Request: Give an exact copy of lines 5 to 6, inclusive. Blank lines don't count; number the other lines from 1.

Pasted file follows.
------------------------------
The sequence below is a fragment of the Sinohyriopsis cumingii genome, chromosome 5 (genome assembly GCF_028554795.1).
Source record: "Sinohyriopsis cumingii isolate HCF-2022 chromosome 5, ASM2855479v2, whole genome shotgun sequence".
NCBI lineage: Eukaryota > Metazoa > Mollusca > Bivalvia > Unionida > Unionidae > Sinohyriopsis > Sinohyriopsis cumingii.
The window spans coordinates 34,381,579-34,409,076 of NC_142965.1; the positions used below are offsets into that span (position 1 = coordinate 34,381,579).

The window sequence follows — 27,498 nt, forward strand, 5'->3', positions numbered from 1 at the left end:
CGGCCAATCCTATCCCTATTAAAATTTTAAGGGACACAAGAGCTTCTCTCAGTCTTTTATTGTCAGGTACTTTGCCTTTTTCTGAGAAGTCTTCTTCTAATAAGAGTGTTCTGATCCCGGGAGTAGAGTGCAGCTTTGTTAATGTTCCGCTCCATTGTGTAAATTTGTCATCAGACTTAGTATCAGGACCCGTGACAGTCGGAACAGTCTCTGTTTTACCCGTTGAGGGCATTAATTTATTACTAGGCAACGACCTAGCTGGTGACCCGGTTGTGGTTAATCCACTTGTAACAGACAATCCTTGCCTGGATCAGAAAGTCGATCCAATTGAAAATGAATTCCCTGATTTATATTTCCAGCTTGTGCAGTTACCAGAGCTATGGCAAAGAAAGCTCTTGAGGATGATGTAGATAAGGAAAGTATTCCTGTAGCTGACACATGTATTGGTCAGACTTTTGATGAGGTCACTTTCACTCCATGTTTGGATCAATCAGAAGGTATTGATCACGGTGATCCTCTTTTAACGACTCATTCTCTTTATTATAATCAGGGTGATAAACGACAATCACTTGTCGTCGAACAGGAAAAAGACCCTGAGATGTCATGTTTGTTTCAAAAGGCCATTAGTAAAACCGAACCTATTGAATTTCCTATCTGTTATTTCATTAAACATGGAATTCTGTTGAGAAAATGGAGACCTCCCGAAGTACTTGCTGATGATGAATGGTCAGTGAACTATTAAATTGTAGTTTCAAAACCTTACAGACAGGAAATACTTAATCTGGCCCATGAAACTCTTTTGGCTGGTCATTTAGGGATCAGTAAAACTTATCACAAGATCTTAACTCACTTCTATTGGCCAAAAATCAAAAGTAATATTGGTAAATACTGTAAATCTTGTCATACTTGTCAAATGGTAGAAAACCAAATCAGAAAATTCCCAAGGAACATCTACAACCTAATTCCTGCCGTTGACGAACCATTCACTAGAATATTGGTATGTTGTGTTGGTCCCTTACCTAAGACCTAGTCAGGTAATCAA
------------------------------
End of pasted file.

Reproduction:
The window sequence follows — 27,498 nt, forward strand, 5'->3', positions numbered from 1 at the left end:
CGGCCAATCCTATCCCTATTAAAATTTTAAGGGACACAAGAGCTTCTCTCAGTCTTTTATTGTCAGGTACTTTGCCTTTTTCTGAGAAGTCTTCTTCTAATAAGAGTGTTCTGATCCCGGGAGTAGAGTGCAGCTTTGTTAATGTTCCGCTCCATTGTGTAAATTTGTCATCAGACTTAGTATCAGGACCCGTGACAGTCGGAACAGTCTCTGTTTTACCCGTTGAGGGCATTAATTTATTACTAGGCAACGACCTAGCTGGTGACCCGGTTGTGGTTAATCCACTTGTAACAGACAATCCTTGCCTGGATCAGAAAGTCGATCCAATTGAAAATGAATTCCCTGATTTATATTTCCAGCTTGTGCAGTTACCAGAGCTATGGCAAAGAAAGCTCTTGAGGATGATGTAGATAAGGAAAGTATTCCTGTAGCTGACACATGTATTGGTCAGACTTTTGATGAGGTCACTTTCACTCCATGTTTGGATCAATCAGAAGGTATTGATCACGGTGATCCTCTTTTAACGACTCATTCTCTTTATTATAATCAGGGTGATAAACGACAATCACTTGTCGTCGAACAGGAAAAAGACCCTGAGATGTCATGTTTGTTTCAAAAGGCCATTAGTAAAACCGAACCTATTGAATTTCCTATCTGTTATTTCATTAAACATGGAATTCTGTTGAGAAAATGGAGACCTCCCGAAGTACTTGCTGATGATGAATGGTCAGTGAACTATTAAATTGTAGTTTCAAAACCTTACAGACAGGAAATACTTAATCTGGCCCATGAAACTCTTTTGGCTGGTCATTTAGGGATCAGTAAAACTTATCACAAGATCTTAACTCACTTCTATTGGCCAAAAATCAAAAGTAATATTGGTAAATACTGTAAATCTTGTCATACTTGTCAAATGGTAGAAAACCAAATCAGAAAATTCCCAAGGAACATCTACAACCTAATTCCTGCCGTTGACGAACCATTCACTAGAATATTGGTATGTTGTGTTGGTCCCTTACCTAAGACCTAGTCAGGTAATCAA